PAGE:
Chain Link Fence DIY
Are you installing your first chain link fence? Installing a chain link fence may seem overwhelming at first because of all the parts and pieces that are involved. But with a little effort you can install your own chain link fence. The first thing to do is get familiar with all the various chain link fence parts. Take a moment to look over the list below. Then look at a chain link fence in your neighborhood to see how all these different parts fit together. Then buy your chain link fittings from Jeften. There is no need to push an orange cart around looking for what you need. And why pay more for your fence parts? We are the only online fence supply store that you will need.
Fence CalculatorWith our calculator it is easy to determine what you will need for your fencing project. Make a quick sketch of the fence line. Measure and record the distances between each terminal post. Using the calculator select the height of the fence. Enter the quantity of each type of terminal post. (The number of line posts needed will be calculated for you.) Enter the lengths for each fence section. The calculator can handle up to 12 different fence sections.
The example fence below would have: 6 end posts, 4 corner posts, 1 bare post and fence sections of 10, 52, 32, 44, 52, 8, and 4 feet. Do not enter any lengths for the gates. You can also send your sketch to us and we will part out your fence for you.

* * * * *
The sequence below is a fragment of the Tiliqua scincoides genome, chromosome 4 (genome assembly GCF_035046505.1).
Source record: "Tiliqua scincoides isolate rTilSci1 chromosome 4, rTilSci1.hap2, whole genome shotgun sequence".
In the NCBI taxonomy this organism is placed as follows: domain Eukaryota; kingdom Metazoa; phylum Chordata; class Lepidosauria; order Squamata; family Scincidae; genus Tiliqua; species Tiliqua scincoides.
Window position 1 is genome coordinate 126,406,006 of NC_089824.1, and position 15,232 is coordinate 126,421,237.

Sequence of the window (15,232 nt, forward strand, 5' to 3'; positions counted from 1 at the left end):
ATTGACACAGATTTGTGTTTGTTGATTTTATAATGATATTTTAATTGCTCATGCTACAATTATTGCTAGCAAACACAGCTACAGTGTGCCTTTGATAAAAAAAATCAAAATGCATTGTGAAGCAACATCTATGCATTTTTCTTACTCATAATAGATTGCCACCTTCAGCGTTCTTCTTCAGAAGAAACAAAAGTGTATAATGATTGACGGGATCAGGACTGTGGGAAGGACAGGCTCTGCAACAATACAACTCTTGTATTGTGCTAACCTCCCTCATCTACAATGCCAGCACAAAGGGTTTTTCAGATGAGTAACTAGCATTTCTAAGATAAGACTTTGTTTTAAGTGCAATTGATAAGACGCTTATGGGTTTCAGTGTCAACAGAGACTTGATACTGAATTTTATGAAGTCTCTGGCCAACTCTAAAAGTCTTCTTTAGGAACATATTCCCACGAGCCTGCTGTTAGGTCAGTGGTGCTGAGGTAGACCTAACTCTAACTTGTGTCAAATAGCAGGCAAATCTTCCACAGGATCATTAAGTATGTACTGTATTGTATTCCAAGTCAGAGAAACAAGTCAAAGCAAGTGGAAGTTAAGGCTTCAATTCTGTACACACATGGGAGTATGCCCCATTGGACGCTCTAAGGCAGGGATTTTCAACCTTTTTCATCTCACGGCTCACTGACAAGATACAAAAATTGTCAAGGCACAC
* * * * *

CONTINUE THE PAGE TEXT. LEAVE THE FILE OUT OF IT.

The accuracy of the calculator is not guaranteed. It is intended only as a tool to help you part out your fence. The items listed cannot be put directly into a shopping cart. Jeften does not sell or ship any pipe, posts, wire or gates. We encourage you to get those locally and support your local economy. But then save money, and time, by getting the parts and accessories you need shipped directly to you.
Chainlink Fence Calculator
Chainlink Fence Installation InstructionsAll fence posts should be set in concrete or foam. If you are using concrete be certain that the hole depth goes below the frost line for your area. The frost-line can vary from 0" to over five feet deep. If the concrete does not go below this point the post can be shoved up when the frost comes out of the ground in the spring. If you are using structural foam there is no need to go below the frost-line as foam is not affected by the spring thaw like concrete is. In either case be sure that your post is plumb and square. Let the concrete set up for at least three days. The foam will be ready in about an hour.
1. Set the terminal posts at the full height of the fence. Install the caps.
2. Set the line posts 3 inches lower than the terminal posts. Install the eye-tops.
3. Feed the top rail through the eye-tops and connect it to the terminal posts with rail ends and brace bands.
4. Attach the fence fabric to one terminal post with a tension bar and tension bands.
5. Lay the fabric along the fence line.
6. Loosely attach the fabric to the top rail with ties.
7. Stretch the fabric to the next terminal post.
8. Attach the fabric to the post with a tension bar and tension bands.
9. Tie off the fence along the top rail and at the line posts.
10. Using brace bands and hog rings install a ground wire along the bottom if desired.
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